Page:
Cableless PC designs are typically found in extremely rugged applications, like military or aerospace, and the design is usually customized for that specific applications. As you might guess, the associated development and purchasing costs on an application like this has always been very high. Recently, however, a new trend has emerged in Industrial PC development: off-the-shelf fanless and cableless PC in a small form factor. Fanless PC’s obviously eliminate one major moving component— the cooling fan. And if a SSD is used for storage, the clear advantage will be that shock and vibration are improved right away. The problem is, as vibration frequency goes up further, it can damage the cable connections. To combat this issue, Hot melt cables are often used, but they are also not full proof. To completely eliminate the risk of disconnection over time, removing the cables altogether is the best solution. Vibration specification, for cableless designs, can improve from the typical 1Grms to 5Grms to meet MIL-STD 810F specifications. Thanks to the improvement of power efficiency in the new processor technology, fanless PC's are much more powerful nowadays. These pre-configured and pre-validated platforms can help shorten the development time and costs in industrial applications. However, because fanless PC's are so compact the I/O expansions also need to be planned for in advance. Since the I/O expansions need to be planned ahead of time, PC OEMs look to innovate by supporting versatile I/O selections with modular design. This approach allows for a multitude of applications, while still keeping the cost low and lead-time short.
Designing the Motherboard and Choosing a Processor
The first step is designing a motherboard with the most commonly used I/O built right in. The same motherboard can usually support a family of processors with different processing performance, at the same power consumption. For example Intel’s U-process has Celeron, Core-i3, i5, and i7, which all have TDP 15W. Another step up is the family Core-i3, i5, i7 processors with 35W TDP (these typically run at a higher clock speed than the 15W U processors). A lower wattage option would be Intel ATOM processors, which usually run at less than 10W TDP. Once the processor is selected, the thermal profile is also defined and a conductive heat spreader can be designed to ensure an industrial operating temperature range (-25 ~ 70°C) can be supported. Normally, the motherboard will have additional pin headers defined to support additional I/O or an expansion card. A design like this is flexible enough to support as many I/O as would be needed, but then you will need cables to bring the required I/O out to the faceplate of the chassis.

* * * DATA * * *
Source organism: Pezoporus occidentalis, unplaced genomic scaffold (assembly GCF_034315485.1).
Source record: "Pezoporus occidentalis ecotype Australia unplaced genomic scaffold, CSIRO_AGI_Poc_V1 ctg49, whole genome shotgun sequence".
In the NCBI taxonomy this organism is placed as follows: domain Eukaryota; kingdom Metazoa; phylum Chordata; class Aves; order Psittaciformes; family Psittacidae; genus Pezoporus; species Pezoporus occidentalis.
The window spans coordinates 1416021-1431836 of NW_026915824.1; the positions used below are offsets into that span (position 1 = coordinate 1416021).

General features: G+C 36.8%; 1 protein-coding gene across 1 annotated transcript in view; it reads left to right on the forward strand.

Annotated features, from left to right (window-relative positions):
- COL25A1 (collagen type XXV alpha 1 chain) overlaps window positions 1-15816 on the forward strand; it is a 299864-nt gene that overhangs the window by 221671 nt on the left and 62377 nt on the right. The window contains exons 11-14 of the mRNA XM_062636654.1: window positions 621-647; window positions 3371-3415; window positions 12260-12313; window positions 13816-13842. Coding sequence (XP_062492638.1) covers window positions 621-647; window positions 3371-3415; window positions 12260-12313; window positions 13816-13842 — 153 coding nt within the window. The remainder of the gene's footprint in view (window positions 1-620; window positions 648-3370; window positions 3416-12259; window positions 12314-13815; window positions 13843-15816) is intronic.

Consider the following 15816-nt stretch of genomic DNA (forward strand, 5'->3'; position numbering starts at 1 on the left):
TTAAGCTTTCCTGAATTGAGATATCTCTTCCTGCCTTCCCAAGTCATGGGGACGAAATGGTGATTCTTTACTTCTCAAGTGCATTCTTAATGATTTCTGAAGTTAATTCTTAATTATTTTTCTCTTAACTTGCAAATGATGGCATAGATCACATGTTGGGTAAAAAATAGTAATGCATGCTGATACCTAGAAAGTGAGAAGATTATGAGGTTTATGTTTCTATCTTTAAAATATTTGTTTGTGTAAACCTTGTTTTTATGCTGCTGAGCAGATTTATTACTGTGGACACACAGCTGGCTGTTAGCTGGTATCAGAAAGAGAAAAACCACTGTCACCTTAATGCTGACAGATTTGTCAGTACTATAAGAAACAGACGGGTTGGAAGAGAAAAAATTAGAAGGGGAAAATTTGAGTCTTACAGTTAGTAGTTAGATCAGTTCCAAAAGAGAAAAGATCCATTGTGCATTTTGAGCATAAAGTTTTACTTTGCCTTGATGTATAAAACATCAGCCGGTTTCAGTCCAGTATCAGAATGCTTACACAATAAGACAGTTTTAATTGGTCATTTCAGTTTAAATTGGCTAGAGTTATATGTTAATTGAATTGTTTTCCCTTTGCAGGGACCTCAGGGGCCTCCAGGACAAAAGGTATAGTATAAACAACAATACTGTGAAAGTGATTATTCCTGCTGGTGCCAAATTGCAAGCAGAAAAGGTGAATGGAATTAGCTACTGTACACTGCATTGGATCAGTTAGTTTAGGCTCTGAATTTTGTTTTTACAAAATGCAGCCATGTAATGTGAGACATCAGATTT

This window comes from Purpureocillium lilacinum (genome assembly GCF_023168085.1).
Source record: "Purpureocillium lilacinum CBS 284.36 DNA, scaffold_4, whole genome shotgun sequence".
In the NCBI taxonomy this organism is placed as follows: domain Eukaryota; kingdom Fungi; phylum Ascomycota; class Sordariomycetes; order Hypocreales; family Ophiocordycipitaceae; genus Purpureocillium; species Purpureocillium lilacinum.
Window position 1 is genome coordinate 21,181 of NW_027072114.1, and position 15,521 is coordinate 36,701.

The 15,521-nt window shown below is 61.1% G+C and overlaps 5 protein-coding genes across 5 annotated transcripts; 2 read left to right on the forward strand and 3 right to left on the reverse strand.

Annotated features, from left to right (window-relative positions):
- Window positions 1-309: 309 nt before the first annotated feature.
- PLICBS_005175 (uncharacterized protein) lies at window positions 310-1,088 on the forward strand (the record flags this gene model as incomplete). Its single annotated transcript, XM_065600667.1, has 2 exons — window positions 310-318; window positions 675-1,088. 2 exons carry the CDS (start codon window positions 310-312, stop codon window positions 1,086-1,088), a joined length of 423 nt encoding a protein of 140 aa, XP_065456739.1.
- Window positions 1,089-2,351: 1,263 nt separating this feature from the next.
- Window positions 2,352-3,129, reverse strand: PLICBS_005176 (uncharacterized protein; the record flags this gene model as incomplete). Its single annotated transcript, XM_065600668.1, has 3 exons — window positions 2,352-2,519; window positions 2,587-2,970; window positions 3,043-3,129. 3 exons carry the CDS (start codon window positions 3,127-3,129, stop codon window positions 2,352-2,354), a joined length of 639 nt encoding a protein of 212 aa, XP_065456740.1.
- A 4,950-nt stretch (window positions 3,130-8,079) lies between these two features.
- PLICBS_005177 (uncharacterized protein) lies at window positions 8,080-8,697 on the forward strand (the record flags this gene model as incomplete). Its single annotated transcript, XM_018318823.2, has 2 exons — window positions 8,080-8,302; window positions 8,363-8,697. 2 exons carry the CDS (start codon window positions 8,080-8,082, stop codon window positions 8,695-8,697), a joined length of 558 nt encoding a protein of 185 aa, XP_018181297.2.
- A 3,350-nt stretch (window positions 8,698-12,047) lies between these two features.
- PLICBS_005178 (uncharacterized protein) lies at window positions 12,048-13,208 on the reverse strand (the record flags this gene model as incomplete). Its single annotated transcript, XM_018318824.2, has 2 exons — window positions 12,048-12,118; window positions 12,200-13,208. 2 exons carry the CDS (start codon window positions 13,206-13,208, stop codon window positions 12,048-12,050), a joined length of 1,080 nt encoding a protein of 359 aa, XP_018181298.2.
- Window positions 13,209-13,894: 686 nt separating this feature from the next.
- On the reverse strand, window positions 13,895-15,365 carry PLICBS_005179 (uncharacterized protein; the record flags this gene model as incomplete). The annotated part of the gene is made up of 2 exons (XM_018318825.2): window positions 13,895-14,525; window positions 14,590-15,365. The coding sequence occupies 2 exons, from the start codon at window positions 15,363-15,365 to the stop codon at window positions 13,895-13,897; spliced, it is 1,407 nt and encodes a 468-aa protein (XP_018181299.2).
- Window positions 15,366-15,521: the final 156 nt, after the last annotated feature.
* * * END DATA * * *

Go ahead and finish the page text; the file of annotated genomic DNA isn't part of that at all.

Going Cable FREE
In order to go cableless, the motherboard also has an expansion connector that supports multiple signals (like PCIe, USB, Serial, GPIO, and others), which will allow you to connect and secure additional I/O expansion boards inside the chassis. The expansion board can sit on top or below the motherboard. The end result is a fanless PC without internal cables to support operating conditions with high shock and vibration.
The advantages don’t stop there!
Because the I/O is part of the solution, suppliers need to validate the configuration ahead of time, which reduces the validation lead-time and costs on the system level. OEMs only need to select the processor, memory, storage, and supported I/O expansion board from pre-configured options. The OEMs can then leverage the validation tests that have been performed by PC vendors to build the system level test on top of that. This greatly reduces the risks system integration because PC subsystem is already a known system. Of course, such solution does not cover all applications. There are still applications that will need performance or I/O that need active cooling and internal cabling. But thanks to the improvement on processor performance and ultra-low power consumption, more and more applications can take advantage of such fanless and cableless design. Take the tablet as an example, we don’t hear people complaining that their tablet is slow or that their graphics are not fast enough.
Avoiding Vendor Lock-in
Another concern for OEM is getting locked into one vendor because of proprietary design. There are standard-based solutions like PC/104, COM Express, etc. But standard implementations are not as quick to accept new technologies. You may also end up paying for the features that you aren’t using. So, the next time your system needs a computing subsystem, take a look at the fanless PC offerings on the market. That is, unless you want to continue building the system from scratch …